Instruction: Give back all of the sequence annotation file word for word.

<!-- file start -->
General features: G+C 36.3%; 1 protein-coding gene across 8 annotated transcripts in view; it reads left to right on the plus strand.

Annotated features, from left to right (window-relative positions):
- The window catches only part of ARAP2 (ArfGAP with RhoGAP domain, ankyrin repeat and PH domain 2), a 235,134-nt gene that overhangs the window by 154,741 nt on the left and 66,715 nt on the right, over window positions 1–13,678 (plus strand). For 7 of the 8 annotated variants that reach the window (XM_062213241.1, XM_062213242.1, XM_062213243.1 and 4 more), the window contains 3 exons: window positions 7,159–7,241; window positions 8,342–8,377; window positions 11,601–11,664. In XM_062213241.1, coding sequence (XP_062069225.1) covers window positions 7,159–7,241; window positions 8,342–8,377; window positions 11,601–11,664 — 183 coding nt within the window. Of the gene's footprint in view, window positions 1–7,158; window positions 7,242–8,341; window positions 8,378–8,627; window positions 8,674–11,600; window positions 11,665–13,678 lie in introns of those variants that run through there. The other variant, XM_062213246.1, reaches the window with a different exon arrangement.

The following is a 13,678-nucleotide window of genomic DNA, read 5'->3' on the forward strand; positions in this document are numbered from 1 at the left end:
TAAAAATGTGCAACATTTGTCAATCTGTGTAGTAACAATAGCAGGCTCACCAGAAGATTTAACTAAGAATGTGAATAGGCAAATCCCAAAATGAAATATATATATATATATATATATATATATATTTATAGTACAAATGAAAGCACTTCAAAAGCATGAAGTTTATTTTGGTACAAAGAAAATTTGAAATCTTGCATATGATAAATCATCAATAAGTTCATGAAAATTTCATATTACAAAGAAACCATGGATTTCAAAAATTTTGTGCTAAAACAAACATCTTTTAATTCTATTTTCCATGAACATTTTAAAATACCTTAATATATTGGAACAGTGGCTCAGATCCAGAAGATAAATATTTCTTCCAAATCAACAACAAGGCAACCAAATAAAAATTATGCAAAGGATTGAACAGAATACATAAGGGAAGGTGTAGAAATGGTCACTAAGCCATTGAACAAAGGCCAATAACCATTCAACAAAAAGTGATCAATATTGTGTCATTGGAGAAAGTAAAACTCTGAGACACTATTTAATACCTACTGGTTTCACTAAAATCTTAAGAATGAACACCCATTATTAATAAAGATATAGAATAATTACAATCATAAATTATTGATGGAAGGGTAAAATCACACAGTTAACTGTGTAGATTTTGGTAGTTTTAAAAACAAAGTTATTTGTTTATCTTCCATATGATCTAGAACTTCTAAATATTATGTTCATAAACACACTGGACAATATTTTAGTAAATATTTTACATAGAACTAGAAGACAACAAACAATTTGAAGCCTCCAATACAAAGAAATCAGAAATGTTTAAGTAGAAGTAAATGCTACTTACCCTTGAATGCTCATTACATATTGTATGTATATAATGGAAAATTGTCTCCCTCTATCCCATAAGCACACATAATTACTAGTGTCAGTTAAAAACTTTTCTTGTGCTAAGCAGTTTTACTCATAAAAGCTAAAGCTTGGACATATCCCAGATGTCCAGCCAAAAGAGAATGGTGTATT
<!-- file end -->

General features: G+C 36.3%; 1 protein-coding gene across 8 annotated transcripts in view; it reads left to right on the plus strand.

Annotated features, from left to right (window-relative positions):
- The window catches only part of ARAP2 (ArfGAP with RhoGAP domain, ankyrin repeat and PH domain 2), a 235,134-nt gene that overhangs the window by 154,741 nt on the left and 66,715 nt on the right, over window positions 1–13,678 (plus strand). For 7 of the 8 annotated variants that reach the window (XM_062213241.1, XM_062213242.1, XM_062213243.1 and 4 more), the window contains 3 exons: window positions 7,159–7,241; window positions 8,342–8,377; window positions 11,601–11,664. In XM_062213241.1, coding sequence (XP_062069225.1) covers window positions 7,159–7,241; window positions 8,342–8,377; window positions 11,601–11,664 — 183 coding nt within the window. Of the gene's footprint in view, window positions 1–7,158; window positions 7,242–8,341; window positions 8,378–8,627; window positions 8,674–11,600; window positions 11,665–13,678 lie in introns of those variants that run through there. The other variant, XM_062213246.1, reaches the window with a different exon arrangement.

The following is a 13,678-nucleotide window of genomic DNA, read 5'->3' on the forward strand; positions in this document are numbered from 1 at the left end:
TAAAAATGTGCAACATTTGTCAATCTGTGTAGTAACAATAGCAGGCTCACCAGAAGATTTAACTAAGAATGTGAATAGGCAAATCCCAAAATGAAATATATATATATATATATATATATATATATTTATAGTACAAATGAAAGCACTTCAAAAGCATGAAGTTTATTTTGGTACAAAGAAAATTTGAAATCTTGCATATGATAAATCATCAATAAGTTCATGAAAATTTCATATTACAAAGAAACCATGGATTTCAAAAATTTTGTGCTAAAACAAACATCTTTTAATTCTATTTTCCATGAACATTTTAAAATACCTTAATATATTGGAACAGTGGCTCAGATCCAGAAGATAAATATTTCTTCCAAATCAACAACAAGGCAACCAAATAAAAATTATGCAAAGGATTGAACAGAATACATAAGGGAAGGTGTAGAAATGGTCACTAAGCCATTGAACAAAGGCCAATAACCATTCAACAAAAAGTGATCAATATTGTGTCATTGGAGAAAGTAAAACTCTGAGACACTATTTAATACCTACTGGTTTCACTAAAATCTTAAGAATGAACACCCATTATTAATAAAGATATAGAATAATTACAATCATAAATTATTGATGGAAGGGTAAAATCACACAGTTAACTGTGTAGATTTTGGTAGTTTTAAAAACAAAGTTATTTGTTTATCTTCCATATGATCTAGAACTTCTAAATATTATGTTCATAAACACACTGGACAATATTTTAGTAAATATTTTACATAGAACTAGAAGACAACAAACAATTTGAAGCCTCCAATACAAAGAAATCAGAAATGTTTAAGTAGAAGTAAATGCTACTTACCCTTGAATGCTCATTACATATTGTATGTATATAATGGAAAATTGTCTCCCTCTATCCCATAAGCACACATAATTACTAGTGTCAGTTAAAAACTTTTCTTGTGCTAAGCAGTTTTACTCATAAAAGCTAAAGCTTGGACATATCCCAGATGTCCAGCCAAAAGAGAATGGTGTATT